---Jonathan Swift (1667-1745) wrote the satirical household manual Directions to Servants in 1745 (RHT 18th-581) and eight years later, Jane Collier (1715?-1755) followed with An Essay on the Art of Ingeniously Tormenting . Her anti-etiquette handbook provided advice on how to nag and was quickly reprinted six times. In 1809, an illustrated edition was planned by the popular print publisher Thomas Tegg (1776-1846). The new, corrected, revised, and illustrated Essay featured five plates designed by George Moutard Woodward (1760-1809). A folded frontispiece was etched by Thomas Rowlandson (1756-1827) after Woodward’s drawing . Collier’s narrator advised, “If you have no children, keep as large a quantity of tame animals as you conveniently can. If you have children, a smaller number will do. Shew the most extravagant fondness you possibly can for all these animals. Let them be of the most troublesome and mischievous sort, such as cats, monkeys, parrots, squirrels, and little snarling lapdogs. Their uses for the Tormenting... Read More:http://blogs.princeton.edu/graphicarts/prints/index3.html image:http://www.davidbrassrarebooks.com/wp-content/plugins/wp-shopping-cart/single_book.php?sbook=1319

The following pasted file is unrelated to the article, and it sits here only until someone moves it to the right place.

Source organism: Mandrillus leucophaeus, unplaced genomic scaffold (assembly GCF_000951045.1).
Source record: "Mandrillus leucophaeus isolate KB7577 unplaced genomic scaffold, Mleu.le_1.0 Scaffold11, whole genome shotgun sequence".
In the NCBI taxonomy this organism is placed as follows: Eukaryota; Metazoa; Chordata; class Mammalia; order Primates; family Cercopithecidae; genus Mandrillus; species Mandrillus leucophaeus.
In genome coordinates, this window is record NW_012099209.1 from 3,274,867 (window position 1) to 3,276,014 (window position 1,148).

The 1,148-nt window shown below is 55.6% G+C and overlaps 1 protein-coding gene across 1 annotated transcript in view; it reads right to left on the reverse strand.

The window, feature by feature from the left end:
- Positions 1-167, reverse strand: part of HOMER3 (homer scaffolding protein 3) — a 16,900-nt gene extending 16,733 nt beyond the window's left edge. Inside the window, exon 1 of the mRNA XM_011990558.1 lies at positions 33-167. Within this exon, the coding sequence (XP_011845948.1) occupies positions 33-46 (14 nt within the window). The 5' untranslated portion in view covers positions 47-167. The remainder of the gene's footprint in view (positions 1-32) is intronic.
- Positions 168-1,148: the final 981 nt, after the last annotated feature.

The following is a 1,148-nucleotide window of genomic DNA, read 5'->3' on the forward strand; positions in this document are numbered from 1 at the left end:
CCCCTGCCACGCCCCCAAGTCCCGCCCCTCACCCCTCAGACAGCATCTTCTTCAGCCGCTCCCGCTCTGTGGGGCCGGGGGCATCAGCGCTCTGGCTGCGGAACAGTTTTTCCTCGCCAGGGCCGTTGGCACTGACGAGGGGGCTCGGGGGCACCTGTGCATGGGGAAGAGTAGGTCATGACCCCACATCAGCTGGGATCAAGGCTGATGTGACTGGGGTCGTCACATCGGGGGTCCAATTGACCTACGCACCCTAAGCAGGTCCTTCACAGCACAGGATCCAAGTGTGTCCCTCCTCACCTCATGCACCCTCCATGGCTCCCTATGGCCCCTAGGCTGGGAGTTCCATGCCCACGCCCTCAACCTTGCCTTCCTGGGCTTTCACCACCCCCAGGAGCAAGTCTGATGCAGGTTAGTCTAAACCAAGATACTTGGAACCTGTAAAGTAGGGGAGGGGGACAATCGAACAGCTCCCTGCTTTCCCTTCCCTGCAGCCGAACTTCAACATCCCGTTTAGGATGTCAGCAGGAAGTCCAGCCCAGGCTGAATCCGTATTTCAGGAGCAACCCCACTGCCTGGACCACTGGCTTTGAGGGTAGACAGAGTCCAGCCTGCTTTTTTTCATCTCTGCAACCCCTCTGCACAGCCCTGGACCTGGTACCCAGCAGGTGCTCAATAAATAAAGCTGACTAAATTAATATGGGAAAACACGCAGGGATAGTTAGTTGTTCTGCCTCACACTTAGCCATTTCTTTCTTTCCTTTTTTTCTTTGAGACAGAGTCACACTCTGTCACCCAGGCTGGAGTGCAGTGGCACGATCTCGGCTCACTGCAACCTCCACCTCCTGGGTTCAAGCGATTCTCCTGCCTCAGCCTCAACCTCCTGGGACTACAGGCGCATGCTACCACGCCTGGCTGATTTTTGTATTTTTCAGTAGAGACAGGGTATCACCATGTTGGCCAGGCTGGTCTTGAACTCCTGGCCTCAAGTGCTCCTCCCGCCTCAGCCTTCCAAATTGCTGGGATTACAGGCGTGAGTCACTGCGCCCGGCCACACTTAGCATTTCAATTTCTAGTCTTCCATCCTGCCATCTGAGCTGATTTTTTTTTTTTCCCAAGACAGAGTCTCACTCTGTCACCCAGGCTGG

The whole question would likely have profoundly irritated Swift. After all, he did not like children too much, and he certainly did not write his book for them. “Not to be fond of children, nor let them come near me hardly” was one of a series of resolutions he made in 1699, at the age of thirty-two, to guide him in later life.  Swift’s Modest Proposal for Preventing the Children of Poor People from Being a Burden to Their Parents or the Country, written in 1729, and his best known work aside from Gulliver, could hardly have been written by a man with much love and affection for children. A Modest Proposal’s central suggestion, that a hundred thousand one-year-olds be butchered annually and sold as meat, was of course intensely ironic, but; there is something disturbingly chilling about his having thought of it at all.